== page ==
April 28 marks the 30th anniversary of the annual Day of Mourning, a global day of remembrance for thousands of workers who have been killed, injured or sickened at work. Across Canada (and in more than 80 countries worldwide) workers, families of victims of unsafe workplaces, labour and union representatives, politicians, and others will gather to pay their respects. The Canadian flag on Parliament Hill will fly at half-mast; mourners will light candles and wear black armbands; and politicians will offer public pronouncements about the importance of workplace safety.
However, something very unsettling happens each year following this day of reflection. For most everyone, except the committed few who struggle daily for safe workplaces, the promise that things will change is followed by relative silence and inaction. Talk is cheap when the body count continues to rise. Roughly 1,000 workers are killed each year in Canada as a result of a workplace incident or illness, and the number of injured and sick continues to climb. In 2012, over 245,000 workers in Canada missed work due to an injury they suffered on the job. We can and should be doing more to end the killing and bloodshed.
For one, governments at all levels -- elected to protect our safety and security -- should ensure that negligent employers are held to account for injuring and/or killing workers. The Criminal Code of Canada already contains legislation that criminalizes organizations who fail to "take reasonable steps to ensure the safety of workers and the public." Commonly referred to as the 'Westray Bill', the law was introduced following the killing of 26 workers in an explosion at the Westray mine in Pictou County, Nova Scotia, in 1992, a disaster caused by dangerous and illegal working conditions.
The problem, however, is that there have been only a handful of charges, two convictions and one guilty plea since the Westray bill's enactment more than 10 years ago -- a record that hardly inspires claims of getting tough on corporate killers. Several factors are commonly cited to help explain this. For one, law enforcement officers do not know about the law and Crown prosecutors often decide to enforce provincial health and safety rules instead of proceeding criminally. The fact that our governments continue to sit idly by as the Westray bill falls into a state of virtual disuse speaks volumes to the priorities accorded to workplace safety. Surely, as we have seen time and time again in the context of traditional street crimes, if the federal and provincial governments were really interested in this issue, then politicians of all stripes would be clamouring to remedy the matter as quickly as possible.
The impunity enjoyed by corporations and powerful corporate actors who injure and kill workers must end. Yes, corporations provide us with much-needed employment (even if this is increasingly precarious and low-paying work), but this hardly gives them the moral authority to needlessly sacrifice the safety of workers in the pursuit of profits. It's high-time that both the federal and provincial governments work together to ensure the law is either adequately enforced, or else amended accordingly.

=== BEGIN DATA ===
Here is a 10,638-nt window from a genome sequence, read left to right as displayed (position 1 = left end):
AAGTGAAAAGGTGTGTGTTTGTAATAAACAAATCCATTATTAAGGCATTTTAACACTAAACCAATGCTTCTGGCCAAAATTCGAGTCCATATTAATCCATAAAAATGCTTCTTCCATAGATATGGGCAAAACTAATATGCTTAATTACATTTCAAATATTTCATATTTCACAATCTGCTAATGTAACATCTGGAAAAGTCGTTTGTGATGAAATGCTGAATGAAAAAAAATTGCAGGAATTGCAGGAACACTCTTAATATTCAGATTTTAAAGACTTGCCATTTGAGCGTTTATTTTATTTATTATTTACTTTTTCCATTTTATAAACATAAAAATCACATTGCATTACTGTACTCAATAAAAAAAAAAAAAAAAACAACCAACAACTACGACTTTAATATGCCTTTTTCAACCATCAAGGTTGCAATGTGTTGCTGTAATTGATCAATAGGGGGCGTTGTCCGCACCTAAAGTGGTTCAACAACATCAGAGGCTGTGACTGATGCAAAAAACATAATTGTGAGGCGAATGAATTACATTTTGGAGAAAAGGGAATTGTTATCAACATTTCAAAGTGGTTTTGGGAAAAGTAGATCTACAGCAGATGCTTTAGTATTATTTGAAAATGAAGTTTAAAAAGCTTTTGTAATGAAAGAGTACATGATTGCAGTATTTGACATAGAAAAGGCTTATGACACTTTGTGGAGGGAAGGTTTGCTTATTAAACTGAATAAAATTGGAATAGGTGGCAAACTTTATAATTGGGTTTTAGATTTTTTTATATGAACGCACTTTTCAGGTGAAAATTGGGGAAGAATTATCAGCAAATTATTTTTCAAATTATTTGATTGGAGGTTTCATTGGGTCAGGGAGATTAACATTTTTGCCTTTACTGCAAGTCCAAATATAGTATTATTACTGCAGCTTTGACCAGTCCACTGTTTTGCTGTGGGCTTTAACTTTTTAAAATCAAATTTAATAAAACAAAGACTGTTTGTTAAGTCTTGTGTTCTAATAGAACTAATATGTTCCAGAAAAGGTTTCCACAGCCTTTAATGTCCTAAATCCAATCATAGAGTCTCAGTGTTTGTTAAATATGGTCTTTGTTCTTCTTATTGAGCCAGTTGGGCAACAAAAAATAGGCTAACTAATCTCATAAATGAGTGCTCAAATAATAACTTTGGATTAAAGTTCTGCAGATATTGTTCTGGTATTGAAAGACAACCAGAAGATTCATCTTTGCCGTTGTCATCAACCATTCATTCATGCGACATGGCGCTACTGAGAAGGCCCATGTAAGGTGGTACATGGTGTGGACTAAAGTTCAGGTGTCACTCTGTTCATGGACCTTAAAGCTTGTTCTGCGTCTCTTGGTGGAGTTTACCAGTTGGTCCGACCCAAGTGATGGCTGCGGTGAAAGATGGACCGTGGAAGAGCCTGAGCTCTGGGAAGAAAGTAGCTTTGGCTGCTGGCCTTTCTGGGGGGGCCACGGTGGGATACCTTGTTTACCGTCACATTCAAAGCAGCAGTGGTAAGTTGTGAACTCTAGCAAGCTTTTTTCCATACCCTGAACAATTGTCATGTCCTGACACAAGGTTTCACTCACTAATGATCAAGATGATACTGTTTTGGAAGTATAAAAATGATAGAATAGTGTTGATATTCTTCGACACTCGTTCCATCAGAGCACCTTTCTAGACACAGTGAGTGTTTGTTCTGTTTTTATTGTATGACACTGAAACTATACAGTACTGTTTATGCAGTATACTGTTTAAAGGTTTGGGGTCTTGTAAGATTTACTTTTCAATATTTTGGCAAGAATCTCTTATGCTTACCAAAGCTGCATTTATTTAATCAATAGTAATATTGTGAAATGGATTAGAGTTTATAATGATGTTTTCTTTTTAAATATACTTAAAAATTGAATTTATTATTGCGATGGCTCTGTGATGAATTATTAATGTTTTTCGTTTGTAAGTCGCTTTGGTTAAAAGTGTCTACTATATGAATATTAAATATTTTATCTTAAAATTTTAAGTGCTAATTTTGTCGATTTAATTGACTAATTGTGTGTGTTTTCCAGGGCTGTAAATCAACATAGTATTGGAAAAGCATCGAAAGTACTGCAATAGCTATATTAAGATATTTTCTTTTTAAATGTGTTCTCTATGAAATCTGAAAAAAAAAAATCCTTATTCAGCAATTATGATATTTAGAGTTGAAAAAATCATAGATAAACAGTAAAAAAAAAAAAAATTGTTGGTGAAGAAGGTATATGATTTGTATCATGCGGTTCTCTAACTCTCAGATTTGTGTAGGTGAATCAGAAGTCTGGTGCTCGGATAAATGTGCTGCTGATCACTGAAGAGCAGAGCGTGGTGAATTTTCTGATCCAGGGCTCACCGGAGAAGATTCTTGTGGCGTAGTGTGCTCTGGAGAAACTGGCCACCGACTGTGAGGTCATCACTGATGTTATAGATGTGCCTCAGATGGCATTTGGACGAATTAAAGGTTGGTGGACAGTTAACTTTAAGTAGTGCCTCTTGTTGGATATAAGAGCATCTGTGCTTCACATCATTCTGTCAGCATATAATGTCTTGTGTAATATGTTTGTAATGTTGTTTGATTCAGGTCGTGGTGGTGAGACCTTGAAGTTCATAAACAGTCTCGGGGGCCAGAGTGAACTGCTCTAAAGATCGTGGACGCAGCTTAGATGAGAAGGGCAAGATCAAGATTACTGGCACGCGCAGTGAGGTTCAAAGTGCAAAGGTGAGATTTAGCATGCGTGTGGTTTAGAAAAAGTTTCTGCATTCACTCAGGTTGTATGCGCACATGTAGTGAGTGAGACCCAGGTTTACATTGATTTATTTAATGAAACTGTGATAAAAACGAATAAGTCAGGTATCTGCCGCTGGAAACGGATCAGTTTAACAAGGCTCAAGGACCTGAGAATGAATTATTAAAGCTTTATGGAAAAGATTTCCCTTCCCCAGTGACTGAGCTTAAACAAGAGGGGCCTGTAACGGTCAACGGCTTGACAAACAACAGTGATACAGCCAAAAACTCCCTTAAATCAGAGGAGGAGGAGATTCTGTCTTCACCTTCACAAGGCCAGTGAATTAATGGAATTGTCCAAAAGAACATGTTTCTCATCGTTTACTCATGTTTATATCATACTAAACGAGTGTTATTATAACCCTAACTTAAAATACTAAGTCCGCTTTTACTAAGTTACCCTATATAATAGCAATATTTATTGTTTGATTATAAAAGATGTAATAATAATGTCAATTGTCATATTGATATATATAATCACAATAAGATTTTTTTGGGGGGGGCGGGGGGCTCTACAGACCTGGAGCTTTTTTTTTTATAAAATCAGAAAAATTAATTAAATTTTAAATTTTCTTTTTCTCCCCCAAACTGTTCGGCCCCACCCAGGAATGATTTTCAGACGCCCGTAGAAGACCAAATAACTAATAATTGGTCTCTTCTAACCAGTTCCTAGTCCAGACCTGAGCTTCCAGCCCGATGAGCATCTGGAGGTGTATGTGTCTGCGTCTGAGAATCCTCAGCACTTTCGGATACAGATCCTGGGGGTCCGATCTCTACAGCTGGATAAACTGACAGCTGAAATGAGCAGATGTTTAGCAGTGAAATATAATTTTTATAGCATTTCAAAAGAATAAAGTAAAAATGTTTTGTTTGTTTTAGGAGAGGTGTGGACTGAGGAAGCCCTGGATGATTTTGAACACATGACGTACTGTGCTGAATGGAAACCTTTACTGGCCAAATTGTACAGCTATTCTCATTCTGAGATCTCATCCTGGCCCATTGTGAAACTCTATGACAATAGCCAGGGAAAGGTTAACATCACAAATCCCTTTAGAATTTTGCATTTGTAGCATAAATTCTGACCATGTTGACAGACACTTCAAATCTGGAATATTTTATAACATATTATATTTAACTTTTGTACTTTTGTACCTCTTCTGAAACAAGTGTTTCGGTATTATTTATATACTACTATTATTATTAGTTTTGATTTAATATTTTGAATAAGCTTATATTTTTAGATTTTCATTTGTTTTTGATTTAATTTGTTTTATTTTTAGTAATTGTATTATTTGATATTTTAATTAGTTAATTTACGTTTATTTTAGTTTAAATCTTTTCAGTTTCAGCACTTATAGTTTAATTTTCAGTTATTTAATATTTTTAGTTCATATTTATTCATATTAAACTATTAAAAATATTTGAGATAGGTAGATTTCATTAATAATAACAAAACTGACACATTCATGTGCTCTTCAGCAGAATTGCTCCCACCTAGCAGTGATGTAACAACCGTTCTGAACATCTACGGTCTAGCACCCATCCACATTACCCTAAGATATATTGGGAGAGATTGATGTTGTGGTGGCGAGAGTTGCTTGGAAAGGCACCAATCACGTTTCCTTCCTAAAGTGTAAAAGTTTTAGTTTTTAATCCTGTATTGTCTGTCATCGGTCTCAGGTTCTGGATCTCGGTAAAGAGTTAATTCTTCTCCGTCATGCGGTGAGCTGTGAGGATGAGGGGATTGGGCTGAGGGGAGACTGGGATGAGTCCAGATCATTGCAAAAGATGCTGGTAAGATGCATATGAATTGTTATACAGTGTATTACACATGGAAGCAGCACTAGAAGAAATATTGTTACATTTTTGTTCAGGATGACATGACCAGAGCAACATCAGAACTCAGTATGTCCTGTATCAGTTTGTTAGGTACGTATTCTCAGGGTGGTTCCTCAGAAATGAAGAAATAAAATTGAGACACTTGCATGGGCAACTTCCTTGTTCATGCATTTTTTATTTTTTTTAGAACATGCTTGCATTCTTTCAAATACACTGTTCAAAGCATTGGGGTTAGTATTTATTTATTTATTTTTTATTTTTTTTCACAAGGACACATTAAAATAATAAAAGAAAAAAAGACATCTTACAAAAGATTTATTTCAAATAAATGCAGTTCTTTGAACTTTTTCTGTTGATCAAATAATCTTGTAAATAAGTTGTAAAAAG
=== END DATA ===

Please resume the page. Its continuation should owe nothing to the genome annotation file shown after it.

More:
Of course, enforcing the criminal law will not on its own bring an end to the violence. All of us could help by, for example, banishing the language of "accidents" from our lexicon when describing workplace injury and death. More often than not, these incidents are "foreseeable and preventable", to borrow a term from Westray Inquiry report. Calling them accidents only blames the "clumsy" or "lazy" worker while obscuring the fact that corporations often fail at living up to their legal responsibilities.
In addition to properly enforcing the Westray bill, governments should stop kowtowing to corporations by referring to regulations as if they were four-letter words. Rhetoric espousing that regulations are costly and burdensome to business only serves to downplay further the importance of having government oversight of workplaces to ensure that they are operating in a safe manner. Finally, we should stop union-bashing. While unions are far from perfect -- something that union officials themselves acknowledge -- the reality is that the union shops are the safest workplaces; they help embolden workers to realize their right to safe work.
On this Day of Mourning let's at the least hold our elected officials to account when they say that they are serious about workers' safety. When they make this claim, our collective response should be: prove it.
Cowritten by Steven Bittle, Assistant Professor in the Department of Criminology, University of Ottawa, and author of "Still Dying for a Living: Corporate Criminal Liability after the Westray Mine Disaster"
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